Today was the first day of the Easter Triduum, aka the Choral Marathon Extravaganza for those of us in the choir. Holy Thursday is the Mass of the Lord's Supper. The gospel reading is from John 13, where Jesus washes the disciples feet and commands them to serve each other likewise. After the homily follows the foot-washing; at Incarnation, the RCIA candidates/catechumens and sponsors, along with the priests, wash whoever wants their feet washed, and other people can take over the foot-washing if they wish. It's sweet to see couples and families wash each other's feet. (I didn't know until after a couple of Easters that it's traditional, and probably more liturgically correct, for the priest to wash the feet of twelve men, but I don't quite understand why it would have to be that way.) Because I was singing, because Justin and I couldn't see each other, because I was under the impression (rather correct) that he was uneasy about public foot-washing, we didn't wash each other's feet. But maybe next year, or after that.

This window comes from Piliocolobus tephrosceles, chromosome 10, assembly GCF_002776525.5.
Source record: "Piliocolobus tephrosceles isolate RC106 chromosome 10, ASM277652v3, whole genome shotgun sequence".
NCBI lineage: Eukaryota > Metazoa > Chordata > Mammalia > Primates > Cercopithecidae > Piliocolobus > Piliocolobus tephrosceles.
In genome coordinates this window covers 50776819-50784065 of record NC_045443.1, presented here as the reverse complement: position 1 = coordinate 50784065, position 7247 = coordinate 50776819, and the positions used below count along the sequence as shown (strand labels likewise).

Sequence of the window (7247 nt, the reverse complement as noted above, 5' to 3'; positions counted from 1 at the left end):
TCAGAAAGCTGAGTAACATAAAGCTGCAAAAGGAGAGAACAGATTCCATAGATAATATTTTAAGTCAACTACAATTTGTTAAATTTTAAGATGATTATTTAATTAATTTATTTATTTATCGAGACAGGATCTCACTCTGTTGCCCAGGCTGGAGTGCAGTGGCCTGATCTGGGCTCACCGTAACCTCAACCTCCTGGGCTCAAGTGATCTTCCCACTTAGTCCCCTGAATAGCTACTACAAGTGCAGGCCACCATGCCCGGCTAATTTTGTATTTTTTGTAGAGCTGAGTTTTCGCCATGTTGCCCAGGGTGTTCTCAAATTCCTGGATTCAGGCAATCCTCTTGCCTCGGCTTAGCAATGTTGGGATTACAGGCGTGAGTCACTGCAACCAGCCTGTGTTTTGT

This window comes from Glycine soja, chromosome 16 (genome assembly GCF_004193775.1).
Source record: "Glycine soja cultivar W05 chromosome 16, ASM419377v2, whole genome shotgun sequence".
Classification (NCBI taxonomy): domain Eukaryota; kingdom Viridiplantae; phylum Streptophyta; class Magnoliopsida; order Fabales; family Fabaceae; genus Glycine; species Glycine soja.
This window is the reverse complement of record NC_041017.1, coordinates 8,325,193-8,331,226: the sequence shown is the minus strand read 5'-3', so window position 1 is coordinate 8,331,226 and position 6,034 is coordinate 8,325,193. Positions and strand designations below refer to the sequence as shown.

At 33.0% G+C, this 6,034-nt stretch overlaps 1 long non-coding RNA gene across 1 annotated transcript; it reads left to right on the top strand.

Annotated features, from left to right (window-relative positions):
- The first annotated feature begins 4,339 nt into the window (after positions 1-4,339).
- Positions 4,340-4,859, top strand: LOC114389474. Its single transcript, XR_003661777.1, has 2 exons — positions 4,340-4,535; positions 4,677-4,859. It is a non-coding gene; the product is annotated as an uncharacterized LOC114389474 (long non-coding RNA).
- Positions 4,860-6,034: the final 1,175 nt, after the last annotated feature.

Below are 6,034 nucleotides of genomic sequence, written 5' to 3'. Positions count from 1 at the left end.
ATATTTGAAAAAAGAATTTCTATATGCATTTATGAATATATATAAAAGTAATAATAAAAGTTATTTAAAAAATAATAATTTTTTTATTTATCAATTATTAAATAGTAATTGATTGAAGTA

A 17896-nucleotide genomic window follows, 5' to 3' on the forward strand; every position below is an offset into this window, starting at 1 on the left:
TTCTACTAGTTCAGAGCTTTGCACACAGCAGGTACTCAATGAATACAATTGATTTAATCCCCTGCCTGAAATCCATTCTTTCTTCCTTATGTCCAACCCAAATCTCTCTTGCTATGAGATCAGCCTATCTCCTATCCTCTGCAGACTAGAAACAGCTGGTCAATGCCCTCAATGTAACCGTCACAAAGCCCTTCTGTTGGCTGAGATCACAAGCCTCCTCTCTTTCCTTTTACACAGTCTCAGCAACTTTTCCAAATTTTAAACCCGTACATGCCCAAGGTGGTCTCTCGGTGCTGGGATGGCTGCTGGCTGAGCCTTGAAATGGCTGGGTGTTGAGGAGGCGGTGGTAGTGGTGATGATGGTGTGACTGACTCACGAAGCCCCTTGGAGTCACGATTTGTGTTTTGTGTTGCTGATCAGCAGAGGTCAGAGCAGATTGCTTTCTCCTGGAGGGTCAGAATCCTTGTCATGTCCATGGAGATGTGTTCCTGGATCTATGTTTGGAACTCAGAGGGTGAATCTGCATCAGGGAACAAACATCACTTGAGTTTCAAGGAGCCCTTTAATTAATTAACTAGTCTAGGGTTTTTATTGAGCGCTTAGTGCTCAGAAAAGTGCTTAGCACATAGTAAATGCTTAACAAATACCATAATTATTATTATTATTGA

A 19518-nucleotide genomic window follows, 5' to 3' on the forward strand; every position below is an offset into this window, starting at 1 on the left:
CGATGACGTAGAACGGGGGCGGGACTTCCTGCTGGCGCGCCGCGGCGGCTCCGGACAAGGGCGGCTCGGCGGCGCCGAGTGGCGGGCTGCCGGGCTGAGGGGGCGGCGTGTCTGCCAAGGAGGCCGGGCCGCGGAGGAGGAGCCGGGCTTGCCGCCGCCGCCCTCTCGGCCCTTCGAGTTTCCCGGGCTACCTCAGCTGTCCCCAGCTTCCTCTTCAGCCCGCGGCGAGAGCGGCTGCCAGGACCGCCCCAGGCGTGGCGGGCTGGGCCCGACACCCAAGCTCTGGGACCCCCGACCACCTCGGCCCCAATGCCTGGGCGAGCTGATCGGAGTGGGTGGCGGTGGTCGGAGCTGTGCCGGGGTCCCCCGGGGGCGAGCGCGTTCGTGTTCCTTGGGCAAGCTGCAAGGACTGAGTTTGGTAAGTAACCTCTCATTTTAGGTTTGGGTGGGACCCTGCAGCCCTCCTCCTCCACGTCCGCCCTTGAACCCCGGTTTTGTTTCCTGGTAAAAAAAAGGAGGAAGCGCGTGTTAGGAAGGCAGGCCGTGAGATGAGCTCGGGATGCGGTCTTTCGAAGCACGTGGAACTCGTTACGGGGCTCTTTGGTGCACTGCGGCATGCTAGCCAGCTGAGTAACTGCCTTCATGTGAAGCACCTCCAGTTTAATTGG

The other beautiful thing about the Holy Thursday mass is the procession of the holy sacrament from the church to the chapel. The choir walks down a hallway lit with candles and sings "Pange Lingua," and there's a really pretty harmony that the sopranos do. Spine-tingling. We sing it at Corpus Christi too (as I wrote back in May), but it's so much more moving after dark.
There was an article in the Washington Post a couple of weeks ago about the resurgence of the foot-washing ritual in some Protestant denominations. I've never seen it except in the Catholic Church. I wonder now, especially since Jesus says explicitly in the Gospel that he has done it as an example so that the disciples do likewise, why Protestants don't do it more often. Why is that? Is it just because feet are icky, or is there some kind of theological explanation? (This isn't a belligerant question. I never really thought about it before I was Catholic, and now I don't know why it didn't cross my mind.)
1 month ago